clock menu more-arrow no yes

Filed under:

About last night: Punchless power play, defensive break downs sink Canes as Predators even series

New, comments

The Hurricanes saw their 2-0 series lead fall by the wayside in about the most excruciating fashion imaginable.

Carolina Hurricanes v Nashville Predators - Game Four Photo by Frederick Breedon/Getty Images

In game three of their first round Stanley Cup Playoffs series against the Nashville Predators, the Hurricanes suffered their first loss of the 2021 postseason in excruciating fashion. In game four, they lost in… arguably more excruciating fashion, falling 4-3 and losing in double overtime for the second straight game as they saw their 2-0 series lead evaporate in Music City.

The Hurricanes now must regroup for what becomes a best of three, starting with game five at PNC Arena Tuesday.

As expected with an overtime loss, there were some things that went right and some things that went wrong for the Canes. Let’s break them down, and talk about last night.

McGinn comes up clutch

We’ll start with the positives. In the postseason, you need contributions from up and down the lineup, and the Canes got it from their fourth line Sunday. One of that trio’s members, 2019 playoff hero Brock McGinn, scored two rather large goals.

The first was a snipe off the post and in to tie the game at two late in the second period, a tally that sent the Canes into the third period even after what had been a lackluster middle frame.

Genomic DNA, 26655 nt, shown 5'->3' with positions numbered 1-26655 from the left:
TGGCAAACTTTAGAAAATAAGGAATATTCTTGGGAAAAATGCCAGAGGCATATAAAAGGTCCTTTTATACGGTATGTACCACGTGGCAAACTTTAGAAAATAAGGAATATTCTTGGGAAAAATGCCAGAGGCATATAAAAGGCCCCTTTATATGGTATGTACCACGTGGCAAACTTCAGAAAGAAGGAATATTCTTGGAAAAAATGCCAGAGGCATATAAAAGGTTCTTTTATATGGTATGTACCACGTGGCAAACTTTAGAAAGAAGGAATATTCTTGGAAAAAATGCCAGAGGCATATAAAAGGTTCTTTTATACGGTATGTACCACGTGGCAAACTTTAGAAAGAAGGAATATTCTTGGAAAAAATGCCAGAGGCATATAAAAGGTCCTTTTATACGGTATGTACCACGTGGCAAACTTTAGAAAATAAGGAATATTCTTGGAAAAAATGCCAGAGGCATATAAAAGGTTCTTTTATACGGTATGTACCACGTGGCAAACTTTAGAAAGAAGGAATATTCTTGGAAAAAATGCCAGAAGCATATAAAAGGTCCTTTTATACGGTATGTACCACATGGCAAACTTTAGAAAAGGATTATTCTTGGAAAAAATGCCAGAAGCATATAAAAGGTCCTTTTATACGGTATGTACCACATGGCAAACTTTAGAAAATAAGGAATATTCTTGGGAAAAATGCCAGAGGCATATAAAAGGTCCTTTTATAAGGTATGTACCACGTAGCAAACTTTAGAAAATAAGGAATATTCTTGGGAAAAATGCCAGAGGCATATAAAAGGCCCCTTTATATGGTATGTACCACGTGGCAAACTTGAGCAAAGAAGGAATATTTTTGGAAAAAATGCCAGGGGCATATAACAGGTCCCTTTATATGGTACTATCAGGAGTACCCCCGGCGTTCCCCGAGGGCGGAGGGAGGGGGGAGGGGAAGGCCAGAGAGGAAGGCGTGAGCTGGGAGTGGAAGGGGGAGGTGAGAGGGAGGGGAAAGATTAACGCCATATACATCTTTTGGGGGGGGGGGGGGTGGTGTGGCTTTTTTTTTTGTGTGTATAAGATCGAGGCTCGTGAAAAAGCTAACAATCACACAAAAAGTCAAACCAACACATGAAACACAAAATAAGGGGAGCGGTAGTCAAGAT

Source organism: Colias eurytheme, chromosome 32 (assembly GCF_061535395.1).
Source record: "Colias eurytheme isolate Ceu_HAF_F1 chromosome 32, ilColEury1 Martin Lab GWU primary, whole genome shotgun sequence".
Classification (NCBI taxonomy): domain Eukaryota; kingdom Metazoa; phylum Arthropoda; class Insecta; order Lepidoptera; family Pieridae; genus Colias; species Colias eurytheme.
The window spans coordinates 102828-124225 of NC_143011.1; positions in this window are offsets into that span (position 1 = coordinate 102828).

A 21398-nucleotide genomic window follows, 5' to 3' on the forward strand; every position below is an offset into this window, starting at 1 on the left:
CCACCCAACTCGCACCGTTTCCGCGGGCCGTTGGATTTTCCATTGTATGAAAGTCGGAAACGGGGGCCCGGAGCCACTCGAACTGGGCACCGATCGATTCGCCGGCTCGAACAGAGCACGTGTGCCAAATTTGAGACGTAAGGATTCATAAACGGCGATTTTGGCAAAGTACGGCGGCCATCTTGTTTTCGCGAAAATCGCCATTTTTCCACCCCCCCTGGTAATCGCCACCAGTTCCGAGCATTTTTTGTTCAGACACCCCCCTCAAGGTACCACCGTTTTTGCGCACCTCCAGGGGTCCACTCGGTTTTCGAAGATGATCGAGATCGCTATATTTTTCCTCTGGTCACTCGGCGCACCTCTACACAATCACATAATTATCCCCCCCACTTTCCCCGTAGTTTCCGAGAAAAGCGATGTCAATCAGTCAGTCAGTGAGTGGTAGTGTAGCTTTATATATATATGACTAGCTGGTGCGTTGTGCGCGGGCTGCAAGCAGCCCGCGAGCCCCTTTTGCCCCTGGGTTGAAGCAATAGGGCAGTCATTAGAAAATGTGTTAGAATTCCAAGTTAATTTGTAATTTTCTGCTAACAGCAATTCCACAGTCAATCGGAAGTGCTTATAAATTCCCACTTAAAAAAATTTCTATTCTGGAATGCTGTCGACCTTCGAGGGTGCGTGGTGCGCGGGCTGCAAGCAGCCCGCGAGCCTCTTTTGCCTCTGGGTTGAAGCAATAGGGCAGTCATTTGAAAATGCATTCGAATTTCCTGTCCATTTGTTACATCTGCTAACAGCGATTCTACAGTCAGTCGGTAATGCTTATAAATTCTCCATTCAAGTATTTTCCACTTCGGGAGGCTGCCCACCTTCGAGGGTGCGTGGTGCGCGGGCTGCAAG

McGinn ended up scoring twice in 2:08 of game time, as he then beat Juuse Saros with another well-placed shot while falling to the ice 13 seconds in the third period to give Carolina its first (and only) lead of the afternoon.

While his contributions weren’t part of a winning effort in game four, if the Hurricanes are going to make the kind of run they envision, they’re going to need contributions from players like McGinn throughout the playoffs.

A game to forget for Dougie Hamilton

If Dougie Hamilotn was hoping to use the playoffs as one final argument that the Hurricanes need to offer whatever it takes to keep him before he hits free agency this summer, he’s done the opposite so far.

With Jaccob Slavin out the past couple games, the Canes have needed other defensemen to step up. Brett Pesce and Brady Skjei have more than done so. But Hamilton has struggled mightily without his usual partner, and turned in an abysmal outing in game four.